|Publication number||US4154710 A|
|Application number||US 05/833,515|
|Publication date||May 15, 1979|
|Filing date||Sep 15, 1977|
|Priority date||Sep 17, 1976|
|Also published as||CA1106997A, CA1106997A1, DE2741776A1, DE2741776C2|
|Publication number||05833515, 833515, US 4154710 A, US 4154710A, US-A-4154710, US4154710 A, US4154710A|
|Inventors||Paul Maldonado, Robert Leger|
|Original Assignee||Elf Union|
|Export Citation||BiBTeX, EndNote, RefMan|
|Patent Citations (2), Referenced by (24), Classifications (12), Legal Events (3)|
|External Links: USPTO, USPTO Assignment, Espacenet|
The present invention is directed to novel compositions containing bitumen and polymers having a high molecular weight.
Bitumens must exhibit certain specific mechanical properties to be useful in various applications especially when said bitumens are used as binders for coatings or for roads. These properties are defined by various tests among which the following tests may be cited:
The softening point (Ring and Ball test) according to the French standard NF T 66 008);
the breaking or Fraass point according to standard IP 80/53;
the adhesive power, said adhesive power being measured by determining the adhesiveness of bitumen in the presence of water, according to the method defined by the French Laboratoire Central des Ponts et Chaussees called "Test for determining the behaviour of a binder in the presence of water, bitumens, fluidified bitumens, fluxed bitumens, tars, composite tars (June 1971)";
The tensile rheological characteristics, that is tensile strength threshold (bar), threshold elongation (%), tensile strength at rupture (bar) and elongation at rupture (%) according to French standard NF T 46 002.
By "threshold" is meant the changing point from the elastic to the viscous state.
The penetration value is according to French standard NF T 66 004.
The conventional bitumens do not generally meet all of the requirements specified and measured by these tests. Attempts have been made to add products or substances to the bitumenous, particularly polymers in order to improve the mechanical properties of the bitumens. The added polymers or copolymers are in most cases thermoplastic elastomers having a molecular weight higher than 100,000. These elastomers do in fact improve the mechanical properties of the bitumens, but in most cases they give rise to solubility problems resulting in separation phenomenae when said bitumens are stored.
It is an object of the present invention to overcome these drawbacks; more particularly, it is an object of the present invention to provide a process of preparing stable polymer-bitumen mixtures which do not separate on standing. To achieve this object, it is necessary to modify the bitumen so as to adapt it to the polymer which then confers the required visco-elastic properties on said bitumen.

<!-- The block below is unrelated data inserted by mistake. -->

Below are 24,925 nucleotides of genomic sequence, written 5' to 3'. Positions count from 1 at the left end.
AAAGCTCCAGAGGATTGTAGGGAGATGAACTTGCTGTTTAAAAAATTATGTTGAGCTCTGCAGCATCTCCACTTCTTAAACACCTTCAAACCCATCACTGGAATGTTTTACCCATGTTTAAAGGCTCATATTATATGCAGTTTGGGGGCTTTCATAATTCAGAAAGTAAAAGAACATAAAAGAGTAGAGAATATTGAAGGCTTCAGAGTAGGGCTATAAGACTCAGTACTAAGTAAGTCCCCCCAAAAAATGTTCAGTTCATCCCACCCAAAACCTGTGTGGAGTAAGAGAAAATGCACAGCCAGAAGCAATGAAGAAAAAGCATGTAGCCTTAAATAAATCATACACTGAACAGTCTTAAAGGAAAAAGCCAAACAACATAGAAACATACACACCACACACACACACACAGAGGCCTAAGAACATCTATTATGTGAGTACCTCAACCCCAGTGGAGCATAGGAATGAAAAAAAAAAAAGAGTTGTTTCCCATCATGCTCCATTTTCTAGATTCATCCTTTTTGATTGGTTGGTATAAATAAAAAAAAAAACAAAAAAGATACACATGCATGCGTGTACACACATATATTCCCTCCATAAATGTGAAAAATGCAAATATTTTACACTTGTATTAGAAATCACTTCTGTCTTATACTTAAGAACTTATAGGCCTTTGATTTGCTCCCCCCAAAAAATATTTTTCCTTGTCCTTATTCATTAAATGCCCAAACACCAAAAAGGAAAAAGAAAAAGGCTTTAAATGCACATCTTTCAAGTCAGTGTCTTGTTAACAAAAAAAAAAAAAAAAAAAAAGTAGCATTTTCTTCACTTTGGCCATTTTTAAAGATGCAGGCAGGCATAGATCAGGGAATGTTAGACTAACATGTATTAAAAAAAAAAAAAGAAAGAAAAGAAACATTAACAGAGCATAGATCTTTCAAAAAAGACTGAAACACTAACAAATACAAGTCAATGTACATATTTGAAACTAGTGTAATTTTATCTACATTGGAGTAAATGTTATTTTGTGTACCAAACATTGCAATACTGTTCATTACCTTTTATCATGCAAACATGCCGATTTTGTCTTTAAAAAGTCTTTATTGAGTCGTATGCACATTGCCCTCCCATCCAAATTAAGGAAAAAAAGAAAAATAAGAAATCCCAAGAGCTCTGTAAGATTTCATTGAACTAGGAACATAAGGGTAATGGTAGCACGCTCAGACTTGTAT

The method according to the present invention for preparing bitumen-based compositions comprises the steps of adding to a bitumen, having a penetration value varying between 30 and 220, an olefinic unsaturated organic compound constituted substantially of at least one hydrocarbon having a molecular weight varying between 300 and 30,000, and adding to the thus obtained product at least one polymer having a high molecular weight varying between 100,000 and 2,000,000.
During the first step of this method, an organic compound having a comparatively low molecular weight is added to the reactive sites of the bitumen, said organic compound improves the stability of the mixture of the modified bitumen with the high molecular weight polymer (thermoplastic elastomer).
Any known technique for adding the olefinically unsaturated organic compound to the bitumen may be used in the first step.
It is preferred, according to the present invention, to react or graft onto the bitumen an olefinic unsaturated organic compound having the following general formula: ##STR1## wherein R1, R2, R3 are each either hydrogen or methyl, and at least one of the three groups being methyl, while R is a substantially hydrocarbon radical which may include cyclic groups and functional groups such as a carboxylic group, said radical being such that the molecular weight of the olefinically unsaturated compound is between 300 and 30,000.
According to an embodiment of the invention, the organic compound is added to the bitumen by bringing into contact said bitumen to be treated, the said olefinic organic compound and sulphur.
The bitumen and olefinically unsaturated compounds are mixed at a temperature varying between 140° and 230° C., and are maintained in contact with each other for a time sufficient to allow the olefinic organic compound to be added satisfactorily onto the bitumen, i.e. at least 10 hours.
At the end of this first step of the process of the present invention the product obtained, exhibits increased mechanical properties compared to those of the initial bitumen. The product of the first step can then be mixed with a polymer having a high molecular weight (thermoplastic elastomer) e.g. in an amount varying between 1 and 5% by weight to form a uniform mixture
During the second step of the method of the present invention, a thermoplastic elastomer, having a molecular weight between 100,000 and 2,000,000, is added at an elevated temperature, i.e. between 140° and 230° C., to the product obtained by the first step described hereinabove, at a rate sufficient to provide a homogeneous mixture.
The following elastomers may be used in the method according to the present invention:
styrene-butadiene rubber (SBR);
isobutene-isoprene copolymers, halogenated or non-halogenated (butyl rubber);
ethylene-propylene-diene terpolymers (EPDM);